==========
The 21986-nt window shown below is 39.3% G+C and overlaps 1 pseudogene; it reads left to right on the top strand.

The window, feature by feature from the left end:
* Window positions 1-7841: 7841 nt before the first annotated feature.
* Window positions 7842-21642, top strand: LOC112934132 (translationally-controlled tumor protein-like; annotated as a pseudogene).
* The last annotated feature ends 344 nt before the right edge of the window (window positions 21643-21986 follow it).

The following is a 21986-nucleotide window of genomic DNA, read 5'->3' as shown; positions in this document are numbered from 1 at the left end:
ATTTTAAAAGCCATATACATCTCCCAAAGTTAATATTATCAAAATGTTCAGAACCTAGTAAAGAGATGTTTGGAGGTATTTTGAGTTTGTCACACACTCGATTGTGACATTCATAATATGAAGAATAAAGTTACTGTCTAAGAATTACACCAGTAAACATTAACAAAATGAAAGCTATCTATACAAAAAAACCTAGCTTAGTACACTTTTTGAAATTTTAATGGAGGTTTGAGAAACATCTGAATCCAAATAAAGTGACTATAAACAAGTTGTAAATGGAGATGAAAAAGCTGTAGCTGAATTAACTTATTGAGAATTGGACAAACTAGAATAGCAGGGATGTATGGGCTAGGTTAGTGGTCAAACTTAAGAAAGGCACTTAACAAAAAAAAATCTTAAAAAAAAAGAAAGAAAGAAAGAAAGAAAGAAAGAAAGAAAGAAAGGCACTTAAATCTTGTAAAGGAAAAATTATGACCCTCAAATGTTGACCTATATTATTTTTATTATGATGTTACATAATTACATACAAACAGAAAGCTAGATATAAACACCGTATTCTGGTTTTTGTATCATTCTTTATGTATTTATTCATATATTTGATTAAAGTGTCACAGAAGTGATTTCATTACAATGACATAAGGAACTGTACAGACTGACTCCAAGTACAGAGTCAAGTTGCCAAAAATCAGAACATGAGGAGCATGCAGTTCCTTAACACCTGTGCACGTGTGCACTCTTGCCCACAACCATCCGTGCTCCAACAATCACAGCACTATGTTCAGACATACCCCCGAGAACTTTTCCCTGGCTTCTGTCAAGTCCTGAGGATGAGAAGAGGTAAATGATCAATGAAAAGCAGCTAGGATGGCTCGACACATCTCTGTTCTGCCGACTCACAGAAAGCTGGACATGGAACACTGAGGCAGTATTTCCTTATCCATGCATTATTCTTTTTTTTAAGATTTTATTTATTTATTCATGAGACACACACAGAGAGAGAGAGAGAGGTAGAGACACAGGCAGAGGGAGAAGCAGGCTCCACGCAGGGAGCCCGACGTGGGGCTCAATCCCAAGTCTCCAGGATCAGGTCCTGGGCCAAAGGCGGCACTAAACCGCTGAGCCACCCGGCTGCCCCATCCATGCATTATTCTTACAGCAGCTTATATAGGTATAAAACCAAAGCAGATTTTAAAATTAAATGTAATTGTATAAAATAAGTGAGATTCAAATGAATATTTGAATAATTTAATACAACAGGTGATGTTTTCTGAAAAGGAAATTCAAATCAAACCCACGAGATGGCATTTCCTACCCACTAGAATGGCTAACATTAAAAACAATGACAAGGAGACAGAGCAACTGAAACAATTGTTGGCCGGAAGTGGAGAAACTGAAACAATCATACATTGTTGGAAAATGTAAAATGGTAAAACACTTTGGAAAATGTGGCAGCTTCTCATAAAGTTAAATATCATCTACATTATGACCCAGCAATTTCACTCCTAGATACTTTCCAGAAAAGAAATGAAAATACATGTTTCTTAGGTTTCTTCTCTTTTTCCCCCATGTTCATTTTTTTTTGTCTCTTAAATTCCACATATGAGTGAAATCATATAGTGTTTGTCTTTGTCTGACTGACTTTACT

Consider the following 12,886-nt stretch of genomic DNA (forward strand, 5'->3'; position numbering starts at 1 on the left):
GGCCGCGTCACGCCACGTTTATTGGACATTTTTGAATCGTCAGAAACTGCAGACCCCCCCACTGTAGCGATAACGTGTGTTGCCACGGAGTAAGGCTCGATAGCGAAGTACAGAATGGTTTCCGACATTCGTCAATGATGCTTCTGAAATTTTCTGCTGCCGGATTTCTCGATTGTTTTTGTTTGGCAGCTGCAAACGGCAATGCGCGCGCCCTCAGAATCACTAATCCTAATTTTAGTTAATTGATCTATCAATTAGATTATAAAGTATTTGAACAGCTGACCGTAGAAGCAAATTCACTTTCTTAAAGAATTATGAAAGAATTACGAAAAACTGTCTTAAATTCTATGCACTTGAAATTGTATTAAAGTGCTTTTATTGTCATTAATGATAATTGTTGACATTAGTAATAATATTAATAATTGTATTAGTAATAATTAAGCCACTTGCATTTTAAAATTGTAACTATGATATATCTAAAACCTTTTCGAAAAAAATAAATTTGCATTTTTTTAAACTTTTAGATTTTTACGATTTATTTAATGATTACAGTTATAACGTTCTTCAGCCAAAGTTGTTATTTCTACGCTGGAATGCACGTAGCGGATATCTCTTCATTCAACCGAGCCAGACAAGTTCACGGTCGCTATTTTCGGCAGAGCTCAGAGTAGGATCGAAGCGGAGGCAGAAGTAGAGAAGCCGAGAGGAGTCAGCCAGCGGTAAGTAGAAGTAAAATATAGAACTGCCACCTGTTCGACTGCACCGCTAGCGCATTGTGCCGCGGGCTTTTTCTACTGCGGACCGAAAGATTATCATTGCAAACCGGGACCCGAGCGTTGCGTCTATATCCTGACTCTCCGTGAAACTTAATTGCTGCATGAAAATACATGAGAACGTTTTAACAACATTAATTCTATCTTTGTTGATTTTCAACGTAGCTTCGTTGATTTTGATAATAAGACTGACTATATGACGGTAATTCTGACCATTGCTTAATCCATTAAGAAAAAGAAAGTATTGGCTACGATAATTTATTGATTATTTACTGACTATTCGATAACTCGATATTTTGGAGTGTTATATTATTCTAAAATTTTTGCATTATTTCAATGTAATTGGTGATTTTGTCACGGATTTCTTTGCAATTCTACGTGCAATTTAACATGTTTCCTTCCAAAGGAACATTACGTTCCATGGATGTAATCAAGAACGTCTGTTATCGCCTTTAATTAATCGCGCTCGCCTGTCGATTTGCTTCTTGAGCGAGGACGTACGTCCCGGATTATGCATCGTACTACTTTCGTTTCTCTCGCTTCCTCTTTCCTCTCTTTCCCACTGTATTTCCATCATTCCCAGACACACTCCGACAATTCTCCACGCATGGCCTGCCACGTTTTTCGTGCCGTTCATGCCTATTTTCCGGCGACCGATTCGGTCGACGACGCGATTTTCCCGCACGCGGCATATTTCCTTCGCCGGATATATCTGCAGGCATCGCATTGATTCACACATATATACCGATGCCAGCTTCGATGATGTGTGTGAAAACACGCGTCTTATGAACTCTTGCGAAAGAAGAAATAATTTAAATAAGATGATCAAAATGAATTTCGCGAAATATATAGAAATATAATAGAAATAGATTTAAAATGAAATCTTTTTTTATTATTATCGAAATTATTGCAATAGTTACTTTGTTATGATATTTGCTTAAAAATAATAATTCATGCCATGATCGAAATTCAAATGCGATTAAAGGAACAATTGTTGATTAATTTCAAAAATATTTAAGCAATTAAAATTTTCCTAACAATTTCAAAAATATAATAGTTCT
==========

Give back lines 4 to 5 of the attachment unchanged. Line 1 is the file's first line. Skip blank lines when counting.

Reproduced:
* Window positions 7842-21642, top strand: LOC112934132 (translationally-controlled tumor protein-like; annotated as a pseudogene).
* The last annotated feature ends 344 nt before the right edge of the window (window positions 21643-21986 follow it).